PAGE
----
When the lobster fisheries dispute in southwestern Nova Scotia intensified in mid-September, attacks on the local Mi’kmaq Sipekne’katik First Nation became more violent — facilities storing lobster caught by Mi’kmaq fishers were burned and vandalized, rocks were hurled at windows with employees still inside and Mi’kmaq-owned traps were ransacked.
Under the Peace and Friendships Treaty signed in 1726, the Mi’kmaq have protected legal rights to harvest fish for food, social and ceremonial purposes for a “moderate livelihood.” And yet tensions remain. While non-Indigenous lobster fishers worry the recently setup Sipekne’katik First Nation lobster fishery would deplete lobster stocks, in actuality, Mi’kmaq fishers set out an average of 250 traps at a time (roughly equivalent to one commercial boat).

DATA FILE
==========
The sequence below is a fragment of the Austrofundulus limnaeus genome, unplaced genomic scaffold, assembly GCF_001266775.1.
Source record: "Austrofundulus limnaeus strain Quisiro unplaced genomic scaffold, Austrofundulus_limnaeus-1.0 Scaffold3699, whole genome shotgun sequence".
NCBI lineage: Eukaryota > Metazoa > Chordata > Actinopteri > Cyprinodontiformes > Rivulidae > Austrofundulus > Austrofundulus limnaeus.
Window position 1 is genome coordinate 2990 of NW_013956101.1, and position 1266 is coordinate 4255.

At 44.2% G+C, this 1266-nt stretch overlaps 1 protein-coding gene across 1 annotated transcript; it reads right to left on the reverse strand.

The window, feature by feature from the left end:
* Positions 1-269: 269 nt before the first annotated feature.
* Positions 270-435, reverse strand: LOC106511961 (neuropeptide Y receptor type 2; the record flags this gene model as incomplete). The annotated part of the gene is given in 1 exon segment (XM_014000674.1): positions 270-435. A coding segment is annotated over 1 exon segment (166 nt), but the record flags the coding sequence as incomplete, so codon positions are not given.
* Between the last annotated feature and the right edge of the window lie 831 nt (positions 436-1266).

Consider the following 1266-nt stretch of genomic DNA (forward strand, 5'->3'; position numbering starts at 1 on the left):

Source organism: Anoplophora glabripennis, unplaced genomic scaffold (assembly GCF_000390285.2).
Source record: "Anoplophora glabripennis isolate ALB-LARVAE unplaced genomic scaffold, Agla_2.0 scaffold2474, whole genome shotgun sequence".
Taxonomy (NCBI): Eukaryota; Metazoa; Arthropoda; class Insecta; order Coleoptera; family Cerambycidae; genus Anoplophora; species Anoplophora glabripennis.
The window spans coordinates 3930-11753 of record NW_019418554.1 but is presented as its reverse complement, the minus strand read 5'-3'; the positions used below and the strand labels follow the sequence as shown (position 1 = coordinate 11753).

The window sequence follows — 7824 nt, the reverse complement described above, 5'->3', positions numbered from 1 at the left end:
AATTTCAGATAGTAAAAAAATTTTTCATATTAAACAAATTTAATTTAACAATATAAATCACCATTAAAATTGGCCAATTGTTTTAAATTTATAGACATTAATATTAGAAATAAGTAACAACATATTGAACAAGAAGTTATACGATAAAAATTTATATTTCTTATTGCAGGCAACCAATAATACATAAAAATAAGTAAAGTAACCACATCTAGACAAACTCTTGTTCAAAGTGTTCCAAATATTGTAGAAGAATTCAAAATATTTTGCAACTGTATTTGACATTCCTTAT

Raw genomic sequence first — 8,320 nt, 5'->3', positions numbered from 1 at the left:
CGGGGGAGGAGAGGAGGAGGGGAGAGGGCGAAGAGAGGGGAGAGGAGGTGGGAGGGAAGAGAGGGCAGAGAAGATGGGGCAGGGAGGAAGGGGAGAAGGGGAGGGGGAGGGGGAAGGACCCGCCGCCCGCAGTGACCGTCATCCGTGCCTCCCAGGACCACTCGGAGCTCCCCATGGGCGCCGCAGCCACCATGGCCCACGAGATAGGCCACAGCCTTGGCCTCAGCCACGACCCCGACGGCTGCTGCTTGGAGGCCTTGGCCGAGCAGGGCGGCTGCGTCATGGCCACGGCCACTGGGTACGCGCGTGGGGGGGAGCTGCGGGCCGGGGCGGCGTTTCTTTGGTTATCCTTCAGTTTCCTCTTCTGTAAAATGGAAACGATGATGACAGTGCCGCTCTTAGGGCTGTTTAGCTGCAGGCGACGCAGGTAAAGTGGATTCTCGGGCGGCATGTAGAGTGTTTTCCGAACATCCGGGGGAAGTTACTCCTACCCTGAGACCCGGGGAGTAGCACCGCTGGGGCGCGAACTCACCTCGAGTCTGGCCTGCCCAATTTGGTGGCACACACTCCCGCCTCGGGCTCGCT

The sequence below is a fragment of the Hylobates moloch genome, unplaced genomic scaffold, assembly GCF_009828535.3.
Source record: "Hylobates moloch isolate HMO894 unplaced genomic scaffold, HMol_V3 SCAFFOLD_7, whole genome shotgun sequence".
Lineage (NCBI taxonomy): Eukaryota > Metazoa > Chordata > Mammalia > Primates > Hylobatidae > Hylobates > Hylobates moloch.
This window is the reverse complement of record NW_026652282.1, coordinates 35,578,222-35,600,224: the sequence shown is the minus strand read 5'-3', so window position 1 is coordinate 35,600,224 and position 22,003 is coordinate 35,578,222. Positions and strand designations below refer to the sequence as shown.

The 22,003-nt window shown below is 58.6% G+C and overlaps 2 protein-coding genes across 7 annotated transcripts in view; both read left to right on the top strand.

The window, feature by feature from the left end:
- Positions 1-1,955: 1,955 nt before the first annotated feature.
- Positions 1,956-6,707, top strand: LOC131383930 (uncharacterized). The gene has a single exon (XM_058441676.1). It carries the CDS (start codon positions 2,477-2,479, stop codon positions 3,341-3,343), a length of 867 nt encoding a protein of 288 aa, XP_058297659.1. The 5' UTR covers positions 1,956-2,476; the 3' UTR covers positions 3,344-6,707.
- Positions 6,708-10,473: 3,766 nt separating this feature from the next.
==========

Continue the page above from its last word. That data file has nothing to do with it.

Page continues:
In response to the violence against the Mi’kmaq, Indigenous communities have joined together in a $537-million takeover of one of Canada’s biggest seafood companies. In addition to this, a growing number of restaurants, coast to coast, are examining their lobster sources — and choosing to pull the fleshy shellfish off its menu. Though the gesture may be small, it is still a meaningful statement of solidarity with the Mi’kmaq community and its right to fish. Here are restaurants that are boycotting lobster from Nova Scotia’s non-Indigenous owned commercial fisheries in support of the Sipekne’katik First Nation fishers.